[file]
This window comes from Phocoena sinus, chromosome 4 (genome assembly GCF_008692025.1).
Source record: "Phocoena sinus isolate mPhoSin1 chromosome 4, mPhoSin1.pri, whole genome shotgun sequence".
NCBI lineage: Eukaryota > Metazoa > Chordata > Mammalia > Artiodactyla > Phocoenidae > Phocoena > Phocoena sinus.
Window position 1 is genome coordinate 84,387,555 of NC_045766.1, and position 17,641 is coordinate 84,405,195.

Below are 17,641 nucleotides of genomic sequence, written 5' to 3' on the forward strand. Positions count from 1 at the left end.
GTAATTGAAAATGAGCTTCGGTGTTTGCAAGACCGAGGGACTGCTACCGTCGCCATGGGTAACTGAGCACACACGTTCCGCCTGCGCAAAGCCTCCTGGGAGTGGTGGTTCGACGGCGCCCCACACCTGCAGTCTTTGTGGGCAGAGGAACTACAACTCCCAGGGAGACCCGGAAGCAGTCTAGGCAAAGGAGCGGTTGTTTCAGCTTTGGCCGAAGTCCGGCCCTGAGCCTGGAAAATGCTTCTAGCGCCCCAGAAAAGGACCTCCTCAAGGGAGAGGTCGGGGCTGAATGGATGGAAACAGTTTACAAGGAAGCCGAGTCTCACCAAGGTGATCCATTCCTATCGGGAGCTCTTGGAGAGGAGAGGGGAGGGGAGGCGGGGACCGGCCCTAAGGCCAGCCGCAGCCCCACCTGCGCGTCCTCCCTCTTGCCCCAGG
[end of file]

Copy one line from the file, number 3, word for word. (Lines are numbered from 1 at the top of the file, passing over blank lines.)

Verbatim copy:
NCBI lineage: Eukaryota > Metazoa > Chordata > Mammalia > Artiodactyla > Phocoenidae > Phocoena > Phocoena sinus.